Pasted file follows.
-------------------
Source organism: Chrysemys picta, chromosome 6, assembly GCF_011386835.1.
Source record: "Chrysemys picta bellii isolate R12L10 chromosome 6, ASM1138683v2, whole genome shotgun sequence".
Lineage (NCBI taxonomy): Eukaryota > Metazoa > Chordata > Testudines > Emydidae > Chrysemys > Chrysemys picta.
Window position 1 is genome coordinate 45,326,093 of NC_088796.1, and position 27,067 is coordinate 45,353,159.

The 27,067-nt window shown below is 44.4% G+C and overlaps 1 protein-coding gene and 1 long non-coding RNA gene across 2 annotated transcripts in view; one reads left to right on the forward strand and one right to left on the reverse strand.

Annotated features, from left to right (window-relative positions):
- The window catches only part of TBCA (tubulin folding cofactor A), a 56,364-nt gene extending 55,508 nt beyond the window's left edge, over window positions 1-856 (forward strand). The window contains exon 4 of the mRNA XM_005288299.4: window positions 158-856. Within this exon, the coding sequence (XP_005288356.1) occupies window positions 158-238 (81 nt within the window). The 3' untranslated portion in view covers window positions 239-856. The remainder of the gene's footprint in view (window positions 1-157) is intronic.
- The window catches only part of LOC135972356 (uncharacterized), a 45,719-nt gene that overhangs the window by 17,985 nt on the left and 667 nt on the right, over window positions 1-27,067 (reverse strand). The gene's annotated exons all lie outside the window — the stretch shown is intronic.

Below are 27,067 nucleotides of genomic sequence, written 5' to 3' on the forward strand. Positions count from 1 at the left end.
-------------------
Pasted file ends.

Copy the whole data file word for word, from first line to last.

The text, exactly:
Source organism: Chrysemys picta, chromosome 6, assembly GCF_011386835.1.
Source record: "Chrysemys picta bellii isolate R12L10 chromosome 6, ASM1138683v2, whole genome shotgun sequence".
Lineage (NCBI taxonomy): Eukaryota > Metazoa > Chordata > Testudines > Emydidae > Chrysemys > Chrysemys picta.
Window position 1 is genome coordinate 45,326,093 of NC_088796.1, and position 27,067 is coordinate 45,353,159.

The 27,067-nt window shown below is 44.4% G+C and overlaps 1 protein-coding gene and 1 long non-coding RNA gene across 2 annotated transcripts in view; one reads left to right on the forward strand and one right to left on the reverse strand.

Annotated features, from left to right (window-relative positions):
- The window catches only part of TBCA (tubulin folding cofactor A), a 56,364-nt gene extending 55,508 nt beyond the window's left edge, over window positions 1-856 (forward strand). The window contains exon 4 of the mRNA XM_005288299.4: window positions 158-856. Within this exon, the coding sequence (XP_005288356.1) occupies window positions 158-238 (81 nt within the window). The 3' untranslated portion in view covers window positions 239-856. The remainder of the gene's footprint in view (window positions 1-157) is intronic.
- The window catches only part of LOC135972356 (uncharacterized), a 45,719-nt gene that overhangs the window by 17,985 nt on the left and 667 nt on the right, over window positions 1-27,067 (reverse strand). The gene's annotated exons all lie outside the window — the stretch shown is intronic.

Below are 27,067 nucleotides of genomic sequence, written 5' to 3' on the forward strand. Positions count from 1 at the left end.